Q Will the address at Mott College following the visit to the Disability Networking Plant, is that going to be on the same subject matter, then?

MR. KALIL: Yes, that's right. The President, in his address at the community college will announce the specific steps that the government, the private sector, universities and nonprofits are taking to help meet these five goals.

Q Will he be offering any types of tax incentives to the businesses to make their --

MR. KALIL: I'm not going to talk about the specific announcements that he's going to make. The President will make those announcements.

Q Can you tell us how you identified the people who will demonstrate the specific technologies, and if you can release their names?

MR. KALIL: We'll be able to have that information for you tomorrow.

Q Not until tomorrow?

Q Can you talk a little bit about the rest of the itinerary with the meeting with the Michigan Democrat Party and also with the attorneys, along with Detroit Mayor Dennis Archer?

MR. KALIL: No, I'm sorry, I'm not in a position to do that.

Q Tom or Gene, you mentioned one of the goals was making IT for the -- IT would increase employment opportunities. How does that translate for the civil service?

MR. KALIL: The President has set a specific goal during the 10th anniversary of the ADA, to increase civil service employment for people with disabilities.

Q Okay, so that won't really be further addressed.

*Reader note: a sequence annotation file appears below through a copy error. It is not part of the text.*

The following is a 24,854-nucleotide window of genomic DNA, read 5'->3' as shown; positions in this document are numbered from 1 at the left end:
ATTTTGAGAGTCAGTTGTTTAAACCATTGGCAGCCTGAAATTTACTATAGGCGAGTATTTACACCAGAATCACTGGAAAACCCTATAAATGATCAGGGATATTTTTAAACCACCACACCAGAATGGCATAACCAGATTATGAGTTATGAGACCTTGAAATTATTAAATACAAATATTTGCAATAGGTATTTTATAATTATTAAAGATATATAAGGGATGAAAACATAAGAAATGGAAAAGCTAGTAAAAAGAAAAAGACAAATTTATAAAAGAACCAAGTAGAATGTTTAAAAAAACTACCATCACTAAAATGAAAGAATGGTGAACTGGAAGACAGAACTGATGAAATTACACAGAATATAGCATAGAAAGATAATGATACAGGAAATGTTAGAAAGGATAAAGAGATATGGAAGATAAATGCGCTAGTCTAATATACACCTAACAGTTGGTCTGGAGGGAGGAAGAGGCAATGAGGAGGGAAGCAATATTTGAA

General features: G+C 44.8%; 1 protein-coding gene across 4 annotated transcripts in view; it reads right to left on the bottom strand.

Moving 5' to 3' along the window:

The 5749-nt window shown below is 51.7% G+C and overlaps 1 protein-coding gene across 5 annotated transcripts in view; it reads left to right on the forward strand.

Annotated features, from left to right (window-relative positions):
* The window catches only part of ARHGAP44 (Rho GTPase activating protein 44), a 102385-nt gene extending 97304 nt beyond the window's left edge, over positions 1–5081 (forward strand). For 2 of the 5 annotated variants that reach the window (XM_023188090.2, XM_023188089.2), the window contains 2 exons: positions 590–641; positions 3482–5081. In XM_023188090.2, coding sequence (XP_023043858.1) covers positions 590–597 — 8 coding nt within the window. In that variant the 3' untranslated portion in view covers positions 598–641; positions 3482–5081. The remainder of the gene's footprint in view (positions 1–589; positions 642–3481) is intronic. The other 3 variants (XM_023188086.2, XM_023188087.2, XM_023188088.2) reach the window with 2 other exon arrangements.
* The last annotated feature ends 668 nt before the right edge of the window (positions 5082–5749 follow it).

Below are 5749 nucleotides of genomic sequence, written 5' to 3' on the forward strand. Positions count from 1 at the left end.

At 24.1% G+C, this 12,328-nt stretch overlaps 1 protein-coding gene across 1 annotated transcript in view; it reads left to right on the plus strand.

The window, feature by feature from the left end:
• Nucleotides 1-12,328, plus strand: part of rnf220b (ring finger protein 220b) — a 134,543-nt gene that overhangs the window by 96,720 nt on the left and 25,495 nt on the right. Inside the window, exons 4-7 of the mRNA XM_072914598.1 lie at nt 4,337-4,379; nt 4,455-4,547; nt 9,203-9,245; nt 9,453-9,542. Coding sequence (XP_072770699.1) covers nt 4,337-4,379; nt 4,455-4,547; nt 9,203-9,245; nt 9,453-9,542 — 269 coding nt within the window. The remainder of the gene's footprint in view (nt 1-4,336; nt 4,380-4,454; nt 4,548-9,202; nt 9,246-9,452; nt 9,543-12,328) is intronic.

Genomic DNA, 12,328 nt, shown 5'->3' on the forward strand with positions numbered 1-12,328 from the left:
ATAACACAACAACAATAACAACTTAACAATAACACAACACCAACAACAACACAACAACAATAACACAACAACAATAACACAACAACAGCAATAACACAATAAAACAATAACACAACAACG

MR. KALIL: That's right. The President addressed that during the 10th anniversary.

Q Tom, could you actually speak on the role that corporations are being asked to play in implementing this technology in the workplace?

MR. KALIL: We think they have a critical role to play, both in terms of the IT companies in designing new products so that they're accessible for people with disabilities, and as employers purchasing this technology and using it as a way of increasing employment for people with disabilities. I think you're starting to see more corporations interested in that, particularly as the labor market gets tighter and tighter.

Q Is the President addressing the need for training people in the use of these assistive technologies?

MR. KALIL: Yes, part of what happens at these community technology centers is it's not just that the technology's available, but that people are there to help people -- explain how to use the technology. And the particular center that we're visiting actually is developing a certification program so that people can get certified in the use of these technologies.